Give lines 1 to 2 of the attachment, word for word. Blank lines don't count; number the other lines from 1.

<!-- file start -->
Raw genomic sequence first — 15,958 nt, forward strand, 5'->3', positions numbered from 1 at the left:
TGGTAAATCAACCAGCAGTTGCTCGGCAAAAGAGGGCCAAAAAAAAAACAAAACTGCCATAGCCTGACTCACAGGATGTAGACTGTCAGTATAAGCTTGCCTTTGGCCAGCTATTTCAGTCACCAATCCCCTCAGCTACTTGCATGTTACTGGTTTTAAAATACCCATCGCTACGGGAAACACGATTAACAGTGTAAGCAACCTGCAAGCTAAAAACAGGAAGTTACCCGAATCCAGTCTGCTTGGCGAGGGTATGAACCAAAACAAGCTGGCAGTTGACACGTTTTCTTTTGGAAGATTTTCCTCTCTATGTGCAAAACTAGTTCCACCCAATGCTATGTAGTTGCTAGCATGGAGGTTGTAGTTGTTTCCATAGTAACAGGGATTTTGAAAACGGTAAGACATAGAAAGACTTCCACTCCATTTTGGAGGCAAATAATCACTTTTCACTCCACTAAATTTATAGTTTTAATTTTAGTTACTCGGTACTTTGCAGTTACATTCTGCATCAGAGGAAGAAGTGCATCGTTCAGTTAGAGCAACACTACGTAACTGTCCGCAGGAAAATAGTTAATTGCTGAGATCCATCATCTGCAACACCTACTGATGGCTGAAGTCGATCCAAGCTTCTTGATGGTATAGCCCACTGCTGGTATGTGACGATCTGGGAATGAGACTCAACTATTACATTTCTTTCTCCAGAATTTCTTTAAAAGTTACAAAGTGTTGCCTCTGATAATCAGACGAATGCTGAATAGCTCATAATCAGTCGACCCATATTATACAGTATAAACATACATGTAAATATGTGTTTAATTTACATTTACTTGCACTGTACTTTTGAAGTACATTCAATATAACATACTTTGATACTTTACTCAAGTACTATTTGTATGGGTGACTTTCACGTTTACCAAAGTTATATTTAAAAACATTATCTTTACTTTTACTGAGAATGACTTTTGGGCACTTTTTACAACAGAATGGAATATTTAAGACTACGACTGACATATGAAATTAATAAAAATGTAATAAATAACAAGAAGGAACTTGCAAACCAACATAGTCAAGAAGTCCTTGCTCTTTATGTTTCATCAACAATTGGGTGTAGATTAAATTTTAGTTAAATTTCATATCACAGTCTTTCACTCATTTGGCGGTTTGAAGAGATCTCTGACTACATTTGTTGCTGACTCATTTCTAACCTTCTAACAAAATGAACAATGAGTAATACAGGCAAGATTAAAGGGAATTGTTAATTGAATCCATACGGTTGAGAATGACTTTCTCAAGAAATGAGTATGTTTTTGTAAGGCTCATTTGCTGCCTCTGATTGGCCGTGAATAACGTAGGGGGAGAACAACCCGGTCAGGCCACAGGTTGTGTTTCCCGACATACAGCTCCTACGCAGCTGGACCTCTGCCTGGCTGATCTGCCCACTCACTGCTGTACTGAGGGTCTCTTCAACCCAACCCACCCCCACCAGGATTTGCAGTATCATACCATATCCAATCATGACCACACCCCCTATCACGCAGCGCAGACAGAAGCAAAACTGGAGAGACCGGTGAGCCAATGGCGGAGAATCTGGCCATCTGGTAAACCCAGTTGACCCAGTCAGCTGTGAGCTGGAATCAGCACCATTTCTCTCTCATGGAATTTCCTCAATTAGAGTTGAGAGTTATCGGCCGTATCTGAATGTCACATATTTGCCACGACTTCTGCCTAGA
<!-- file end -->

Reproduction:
Raw genomic sequence first — 15,958 nt, forward strand, 5'->3', positions numbered from 1 at the left:
TGGTAAATCAACCAGCAGTTGCTCGGCAAAAGAGGGCCAAAAAAAAAACAAAACTGCCATAGCCTGACTCACAGGATGTAGACTGTCAGTATAAGCTTGCCTTTGGCCAGCTATTTCAGTCACCAATCCCCTCAGCTACTTGCATGTTACTGGTTTTAAAATACCCATCGCTACGGGAAACACGATTAACAGTGTAAGCAACCTGCAAGCTAAAAACAGGAAGTTACCCGAATCCAGTCTGCTTGGCGAGGGTATGAACCAAAACAAGCTGGCAGTTGACACGTTTTCTTTTGGAAGATTTTCCTCTCTATGTGCAAAACTAGTTCCACCCAATGCTATGTAGTTGCTAGCATGGAGGTTGTAGTTGTTTCCATAGTAACAGGGATTTTGAAAACGGTAAGACATAGAAAGACTTCCACTCCATTTTGGAGGCAAATAATCACTTTTCACTCCACTAAATTTATAGTTTTAATTTTAGTTACTCGGTACTTTGCAGTTACATTCTGCATCAGAGGAAGAAGTGCATCGTTCAGTTAGAGCAACACTACGTAACTGTCCGCAGGAAAATAGTTAATTGCTGAGATCCATCATCTGCAACACCTACTGATGGCTGAAGTCGATCCAAGCTTCTTGATGGTATAGCCCACTGCTGGTATGTGACGATCTGGGAATGAGACTCAACTATTACATTTCTTTCTCCAGAATTTCTTTAAAAGTTACAAAGTGTTGCCTCTGATAATCAGACGAATGCTGAATAGCTCATAATCAGTCGACCCATATTATACAGTATAAACATACATGTAAATATGTGTTTAATTTACATTTACTTGCACTGTACTTTTGAAGTACATTCAATATAACATACTTTGATACTTTACTCAAGTACTATTTGTATGGGTGACTTTCACGTTTACCAAAGTTATATTTAAAAACATTATCTTTACTTTTACTGAGAATGACTTTTGGGCACTTTTTACAACAGAATGGAATATTTAAGACTACGACTGACATATGAAATTAATAAAAATGTAATAAATAACAAGAAGGAACTTGCAAACCAACATAGTCAAGAAGTCCTTGCTCTTTATGTTTCATCAACAATTGGGTGTAGATTAAATTTTAGTTAAATTTCATATCACAGTCTTTCACTCATTTGGCGGTTTGAAGAGATCTCTGACTACATTTGTTGCTGACTCATTTCTAACCTTCTAACAAAATGAACAATGAGTAATACAGGCAAGATTAAAGGGAATTGTTAATTGAATCCATACGGTTGAGAATGACTTTCTCAAGAAATGAGTATGTTTTTGTAAGGCTCATTTGCTGCCTCTGATTGGCCGTGAATAACGTAGGGGGAGAACAACCCGGTCAGGCCACAGGTTGTGTTTCCCGACATACAGCTCCTACGCAGCTGGACCTCTGCCTGGCTGATCTGCCCACTCACTGCTGTACTGAGGGTCTCTTCAACCCAACCCACCCCCACCAGGATTTGCAGTATCATACCATATCCAATCATGACCACACCCCCTATCACGCAGCGCAGACAGAAGCAAAACTGGAGAGACCGGTGAGCCAATGGCGGAGAATCTGGCCATCTGGTAAACCCAGTTGACCCAGTCAGCTGTGAGCTGGAATCAGCACCATTTCTCTCTCATGGAATTTCCTCAATTAGAGTTGAGAGTTATCGGCCGTATCTGAATGTCACATATTTGCCACGACTTCTGCCTAGA